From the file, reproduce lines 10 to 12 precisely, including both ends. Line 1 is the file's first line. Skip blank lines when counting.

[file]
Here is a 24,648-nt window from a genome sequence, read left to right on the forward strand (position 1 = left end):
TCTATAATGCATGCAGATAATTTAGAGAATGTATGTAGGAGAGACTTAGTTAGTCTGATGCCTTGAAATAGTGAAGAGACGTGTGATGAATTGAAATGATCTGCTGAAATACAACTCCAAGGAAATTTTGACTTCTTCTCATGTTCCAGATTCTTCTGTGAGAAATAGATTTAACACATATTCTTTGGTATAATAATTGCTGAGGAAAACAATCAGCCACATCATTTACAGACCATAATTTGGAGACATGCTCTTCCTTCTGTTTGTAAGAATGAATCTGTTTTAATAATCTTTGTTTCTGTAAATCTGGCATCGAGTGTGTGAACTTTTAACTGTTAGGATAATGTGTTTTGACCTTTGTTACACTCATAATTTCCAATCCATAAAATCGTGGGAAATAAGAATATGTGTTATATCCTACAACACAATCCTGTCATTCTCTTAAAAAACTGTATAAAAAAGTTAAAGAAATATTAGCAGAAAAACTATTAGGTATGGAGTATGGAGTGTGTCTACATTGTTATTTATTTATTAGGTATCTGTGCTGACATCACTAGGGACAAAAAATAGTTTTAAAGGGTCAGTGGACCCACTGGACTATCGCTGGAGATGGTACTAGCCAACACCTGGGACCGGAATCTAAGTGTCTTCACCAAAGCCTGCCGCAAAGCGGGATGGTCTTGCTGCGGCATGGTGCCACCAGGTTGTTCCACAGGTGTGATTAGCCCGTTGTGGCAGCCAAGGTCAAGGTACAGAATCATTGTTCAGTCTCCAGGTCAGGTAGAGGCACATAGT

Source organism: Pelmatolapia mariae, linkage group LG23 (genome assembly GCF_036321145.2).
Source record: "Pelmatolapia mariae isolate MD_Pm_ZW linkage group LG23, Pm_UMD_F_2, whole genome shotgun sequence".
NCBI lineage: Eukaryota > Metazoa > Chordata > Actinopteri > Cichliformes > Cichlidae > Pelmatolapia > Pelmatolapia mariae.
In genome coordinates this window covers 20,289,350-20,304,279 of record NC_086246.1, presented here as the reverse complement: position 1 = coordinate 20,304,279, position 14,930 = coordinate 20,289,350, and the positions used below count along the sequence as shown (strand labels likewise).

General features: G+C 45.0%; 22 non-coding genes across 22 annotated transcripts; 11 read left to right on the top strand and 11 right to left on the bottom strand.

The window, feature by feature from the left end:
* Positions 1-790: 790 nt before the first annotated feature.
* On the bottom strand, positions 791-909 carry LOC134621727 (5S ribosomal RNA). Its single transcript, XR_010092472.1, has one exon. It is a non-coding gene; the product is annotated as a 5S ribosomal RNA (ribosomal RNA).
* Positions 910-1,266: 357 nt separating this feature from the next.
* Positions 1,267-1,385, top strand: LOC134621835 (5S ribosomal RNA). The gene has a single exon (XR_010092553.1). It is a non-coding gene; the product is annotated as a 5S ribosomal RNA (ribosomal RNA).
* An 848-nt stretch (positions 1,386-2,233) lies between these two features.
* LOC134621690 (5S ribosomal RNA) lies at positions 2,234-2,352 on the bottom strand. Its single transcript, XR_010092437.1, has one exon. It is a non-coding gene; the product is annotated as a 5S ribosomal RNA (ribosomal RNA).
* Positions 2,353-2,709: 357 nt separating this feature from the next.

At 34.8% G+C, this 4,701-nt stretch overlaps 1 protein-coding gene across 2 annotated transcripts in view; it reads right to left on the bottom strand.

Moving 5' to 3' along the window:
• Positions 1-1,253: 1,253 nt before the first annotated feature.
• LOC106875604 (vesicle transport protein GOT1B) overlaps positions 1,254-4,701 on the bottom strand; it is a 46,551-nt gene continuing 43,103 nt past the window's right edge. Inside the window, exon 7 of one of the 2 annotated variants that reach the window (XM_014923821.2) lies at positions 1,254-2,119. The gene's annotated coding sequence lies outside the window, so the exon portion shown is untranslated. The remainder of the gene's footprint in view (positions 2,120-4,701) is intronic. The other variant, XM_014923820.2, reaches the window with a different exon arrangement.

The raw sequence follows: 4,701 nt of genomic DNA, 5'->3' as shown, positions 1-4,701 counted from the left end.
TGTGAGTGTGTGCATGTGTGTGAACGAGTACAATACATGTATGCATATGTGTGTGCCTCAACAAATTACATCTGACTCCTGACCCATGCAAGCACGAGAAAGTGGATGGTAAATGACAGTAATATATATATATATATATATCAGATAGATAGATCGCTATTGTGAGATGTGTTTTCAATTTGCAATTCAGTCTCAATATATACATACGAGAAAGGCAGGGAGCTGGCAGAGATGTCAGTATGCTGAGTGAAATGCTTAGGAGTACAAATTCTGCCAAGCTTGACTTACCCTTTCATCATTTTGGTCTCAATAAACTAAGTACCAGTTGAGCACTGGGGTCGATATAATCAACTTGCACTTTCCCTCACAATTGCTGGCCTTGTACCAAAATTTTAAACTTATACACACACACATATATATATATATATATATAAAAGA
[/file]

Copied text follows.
* On the bottom strand, positions 791-909 carry LOC134621727 (5S ribosomal RNA). Its single transcript, XR_010092472.1, has one exon. It is a non-coding gene; the product is annotated as a 5S ribosomal RNA (ribosomal RNA).
* Positions 910-1,266: 357 nt separating this feature from the next.
* Positions 1,267-1,385, top strand: LOC134621835 (5S ribosomal RNA). The gene has a single exon (XR_010092553.1). It is a non-coding gene; the product is annotated as a 5S ribosomal RNA (ribosomal RNA).